In DOS, if you had a script named search.foal, then you could create a search.bat file as follows to let you type search London on the command line.

echo %1 > C:\search.txt
"C:\Program Files\firstobject\foxe.exe" -run C:\search.foal

Here's an interesting diagnostic to count instances of each locality:

  CMarkup xmlLocalities, xmlInput;
  xmlInput.Open( "huge.xml", MDF_READFILE );
  while ( xmlInput.FindElem("//locality") )
    str sLoc = xmlInput.GetData();
    int n = 1;
    if ( xmlLocalities.RestorePos(sLoc) )
      n = StrToInt(xmlLocalities.GetAttrib("n")) + 1;
    xmlLocalities.SetAttrib("n", n);
  return xmlLocalities;

Would yield a result like this:

<locality n="890">London</locality>
<locality n="431">Yorkshire</locality>


comment posted how to clear the XML result

Eddie Wrenn 27-Jan-2010

Now I'm piggybacking "searches" on top of each other, so it will search for London, output them into a London file, then search for Yorkshire, and output that into a Yorkshire file. My problem is that the editor [script] will retain the results for London, and add them to the top of my Yorkshire file - is there a little code that will clear the internal memory before starting the next process?



comment posted records that contain the State of Michigan

Grace 03-Feb-2014

I am new to XML and need some instructions. I have the same problem that one of your previous customers inquired about on your website to "Export XML records with matching childset." I am trying to get all the records that contain the State of Michigan on a separate file but it does not appear to be working for me. Below is a example of a record:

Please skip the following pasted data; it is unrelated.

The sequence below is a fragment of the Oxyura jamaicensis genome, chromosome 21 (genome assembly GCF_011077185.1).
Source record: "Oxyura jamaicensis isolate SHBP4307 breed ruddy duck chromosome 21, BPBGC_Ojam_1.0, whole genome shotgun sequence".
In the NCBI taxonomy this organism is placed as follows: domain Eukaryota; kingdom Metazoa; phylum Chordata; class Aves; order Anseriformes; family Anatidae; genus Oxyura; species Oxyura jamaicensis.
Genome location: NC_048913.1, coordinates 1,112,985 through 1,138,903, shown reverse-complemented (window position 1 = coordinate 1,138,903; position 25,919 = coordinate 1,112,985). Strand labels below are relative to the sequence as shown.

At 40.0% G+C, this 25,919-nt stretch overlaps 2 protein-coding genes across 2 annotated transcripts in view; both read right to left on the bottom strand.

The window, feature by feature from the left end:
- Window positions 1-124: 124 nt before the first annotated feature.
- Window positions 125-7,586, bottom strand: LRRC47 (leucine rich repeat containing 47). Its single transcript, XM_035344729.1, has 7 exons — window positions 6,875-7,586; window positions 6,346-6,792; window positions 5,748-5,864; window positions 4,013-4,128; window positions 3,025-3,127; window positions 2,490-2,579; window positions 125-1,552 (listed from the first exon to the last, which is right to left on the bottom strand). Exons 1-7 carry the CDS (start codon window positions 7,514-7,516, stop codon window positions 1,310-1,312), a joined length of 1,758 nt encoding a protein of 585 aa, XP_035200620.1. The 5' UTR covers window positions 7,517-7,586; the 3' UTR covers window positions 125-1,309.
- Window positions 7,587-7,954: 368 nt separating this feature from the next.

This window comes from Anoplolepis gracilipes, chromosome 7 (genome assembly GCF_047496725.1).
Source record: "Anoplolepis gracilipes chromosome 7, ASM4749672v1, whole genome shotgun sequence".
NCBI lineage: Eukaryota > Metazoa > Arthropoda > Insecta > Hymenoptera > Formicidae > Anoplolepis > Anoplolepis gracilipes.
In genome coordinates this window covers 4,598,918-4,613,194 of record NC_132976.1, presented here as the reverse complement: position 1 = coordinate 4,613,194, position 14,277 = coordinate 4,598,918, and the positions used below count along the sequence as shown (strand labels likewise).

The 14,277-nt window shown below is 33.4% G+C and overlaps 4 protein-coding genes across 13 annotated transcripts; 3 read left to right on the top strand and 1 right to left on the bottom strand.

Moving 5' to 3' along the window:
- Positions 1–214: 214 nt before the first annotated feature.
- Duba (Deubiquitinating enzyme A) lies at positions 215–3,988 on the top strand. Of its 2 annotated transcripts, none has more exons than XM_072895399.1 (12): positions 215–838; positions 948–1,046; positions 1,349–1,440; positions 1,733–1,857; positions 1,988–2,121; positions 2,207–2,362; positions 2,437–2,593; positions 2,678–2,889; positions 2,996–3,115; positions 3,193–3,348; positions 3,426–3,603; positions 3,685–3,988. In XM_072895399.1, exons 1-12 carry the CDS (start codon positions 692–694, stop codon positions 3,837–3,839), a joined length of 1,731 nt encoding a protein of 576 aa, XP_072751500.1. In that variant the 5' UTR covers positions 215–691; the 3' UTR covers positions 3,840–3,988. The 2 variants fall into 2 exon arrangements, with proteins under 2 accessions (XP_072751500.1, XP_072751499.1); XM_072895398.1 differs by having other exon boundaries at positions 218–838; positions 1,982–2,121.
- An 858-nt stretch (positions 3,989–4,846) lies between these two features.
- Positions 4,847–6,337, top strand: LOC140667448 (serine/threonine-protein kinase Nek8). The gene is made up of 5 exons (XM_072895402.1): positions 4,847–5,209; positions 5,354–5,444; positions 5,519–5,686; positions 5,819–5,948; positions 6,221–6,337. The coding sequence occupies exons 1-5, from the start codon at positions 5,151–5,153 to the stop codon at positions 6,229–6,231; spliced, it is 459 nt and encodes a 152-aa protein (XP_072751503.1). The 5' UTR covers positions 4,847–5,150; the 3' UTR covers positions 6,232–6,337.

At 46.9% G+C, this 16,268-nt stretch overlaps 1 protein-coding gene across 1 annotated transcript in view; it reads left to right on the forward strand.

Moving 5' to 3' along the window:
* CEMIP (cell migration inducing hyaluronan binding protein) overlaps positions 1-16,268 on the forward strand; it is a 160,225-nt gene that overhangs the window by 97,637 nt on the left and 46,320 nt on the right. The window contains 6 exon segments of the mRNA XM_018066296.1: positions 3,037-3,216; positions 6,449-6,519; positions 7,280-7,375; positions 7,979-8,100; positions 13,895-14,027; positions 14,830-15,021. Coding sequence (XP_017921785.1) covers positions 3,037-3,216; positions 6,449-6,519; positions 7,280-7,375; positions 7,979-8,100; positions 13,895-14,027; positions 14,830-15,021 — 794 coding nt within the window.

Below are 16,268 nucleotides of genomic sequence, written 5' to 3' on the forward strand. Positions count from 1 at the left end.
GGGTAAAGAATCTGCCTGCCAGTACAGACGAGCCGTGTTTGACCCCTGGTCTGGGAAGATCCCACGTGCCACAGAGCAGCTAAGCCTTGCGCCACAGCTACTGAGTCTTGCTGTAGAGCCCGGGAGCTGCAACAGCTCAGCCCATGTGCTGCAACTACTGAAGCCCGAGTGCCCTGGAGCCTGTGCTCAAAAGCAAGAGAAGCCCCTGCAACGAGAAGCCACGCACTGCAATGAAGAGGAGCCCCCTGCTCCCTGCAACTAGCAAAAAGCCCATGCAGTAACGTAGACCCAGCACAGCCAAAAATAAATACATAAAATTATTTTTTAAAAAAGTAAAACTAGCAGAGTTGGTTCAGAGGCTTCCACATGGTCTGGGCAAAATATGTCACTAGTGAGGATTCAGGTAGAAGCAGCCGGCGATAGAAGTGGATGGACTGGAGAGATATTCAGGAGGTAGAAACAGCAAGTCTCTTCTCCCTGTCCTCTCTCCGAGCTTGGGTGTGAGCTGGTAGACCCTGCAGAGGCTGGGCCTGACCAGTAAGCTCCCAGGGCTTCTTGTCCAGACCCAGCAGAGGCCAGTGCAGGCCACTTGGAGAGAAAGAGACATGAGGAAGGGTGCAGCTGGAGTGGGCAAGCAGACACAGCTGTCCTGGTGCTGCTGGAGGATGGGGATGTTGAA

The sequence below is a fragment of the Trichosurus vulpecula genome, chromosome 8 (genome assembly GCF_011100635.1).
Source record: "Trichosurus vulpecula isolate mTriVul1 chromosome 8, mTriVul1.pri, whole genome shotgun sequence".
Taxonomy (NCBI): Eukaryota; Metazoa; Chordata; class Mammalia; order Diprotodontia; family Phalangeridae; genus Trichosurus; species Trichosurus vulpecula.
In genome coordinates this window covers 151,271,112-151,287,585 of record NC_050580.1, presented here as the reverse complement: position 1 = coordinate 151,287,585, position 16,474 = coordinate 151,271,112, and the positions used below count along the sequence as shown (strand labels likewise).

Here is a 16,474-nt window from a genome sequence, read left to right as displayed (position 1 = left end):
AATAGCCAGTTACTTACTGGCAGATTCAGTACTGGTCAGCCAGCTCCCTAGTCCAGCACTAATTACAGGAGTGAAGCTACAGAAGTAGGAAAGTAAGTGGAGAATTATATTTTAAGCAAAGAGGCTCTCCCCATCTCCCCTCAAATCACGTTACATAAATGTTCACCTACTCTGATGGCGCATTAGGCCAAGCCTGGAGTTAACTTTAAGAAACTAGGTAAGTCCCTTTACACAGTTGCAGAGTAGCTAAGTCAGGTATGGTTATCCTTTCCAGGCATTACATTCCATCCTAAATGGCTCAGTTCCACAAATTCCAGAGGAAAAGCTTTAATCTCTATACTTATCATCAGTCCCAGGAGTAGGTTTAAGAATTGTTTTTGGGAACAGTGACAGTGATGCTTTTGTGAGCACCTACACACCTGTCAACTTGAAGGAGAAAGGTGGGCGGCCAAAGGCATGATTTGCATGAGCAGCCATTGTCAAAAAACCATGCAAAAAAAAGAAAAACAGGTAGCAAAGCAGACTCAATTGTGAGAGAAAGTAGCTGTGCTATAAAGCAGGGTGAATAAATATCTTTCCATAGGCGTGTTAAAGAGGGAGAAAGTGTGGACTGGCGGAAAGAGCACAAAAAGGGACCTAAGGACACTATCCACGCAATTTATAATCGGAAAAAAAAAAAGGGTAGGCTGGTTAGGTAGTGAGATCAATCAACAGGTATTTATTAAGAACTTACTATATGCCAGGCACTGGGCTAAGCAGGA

<Description><![CDATA[Great Location at corner of Xyz.
Large older home, very charming! Note: Tenants pay 1/nth
of gas and electric. Water included.]]></Description>
<Address>301 N test St</Address>
<City>Little Town</City>
<PhoneNumber>(123) 456-7890</PhoneNumber>
<LastUpdated>1/30/2014 8:00:00 AM</LastUpdated>
<Amenity AmenityID="101" AmenityName="Parking"/>
<Amenity AmenityID="102" AmenityName="Unfurnished"/>
<Amenity AmenityID="103" AmenityName="Dishwasher"/>
<Amenity AmenityID="109" AmenityName="Garbage Disposal"/>

The file is pretty big (225 MB).

Although for 225MB it is probably not necessary, the following script is written to handle extremely large input and output files by opening them in "file mode" (using MDF_READFILE for the input and MDF_WRITEFILE for the output). The "anywhere path" //Property is used to search the input document for Property records, and //State searches anywhere in the xmlRecord subdocument for the State. In the output window it shows you the count of records it searched and the number matched. If it shows 0 searched it is because your input does not contain any Property elements.

  str strSearch = "MI";
  int s = 0;
  int m = 0;
  CMarkup xmlInput, xmlRecord, xmlOutput;
  if (!xmlOutput.Open("C:\\test_" + strSearch + ".xml", MDF_WRITEFILE))
    return xmlOutput.GetResult();
  xmlOutput.SetAttrib("criteria", strSearch);
  if (!xmlInput.Open("C:\\test.xml", MDF_READFILE))
    return xmlInput.GetResult();
  while ( xmlInput.FindElem("//Property") )
    xmlRecord.SetDoc( xmlInput.GetSubDoc() );
    if ( xmlRecord.FindGetData("//State") == strSearch )
  return "Searched " + s + " records, matched " + m;

See also:

Using the firstobject XML editor from the command line

Counting XML tag names and values with foal

firstobject Access Language

Format XML, indent align beautify clean up XML

Simple XML editor meets memory stick

Split XML with XML editor script

Tree customization in the firstobject XML editor

Video demo of editing RSS XML in the tree view of the free firstobject XML editor

Video of XML Editor format XML, customize treeview, and program

Split XML file into smaller pieces

Video of XML splitter script for splitting XML files

C++ XML reader parses a very large XML file

Parse huge XML file in C++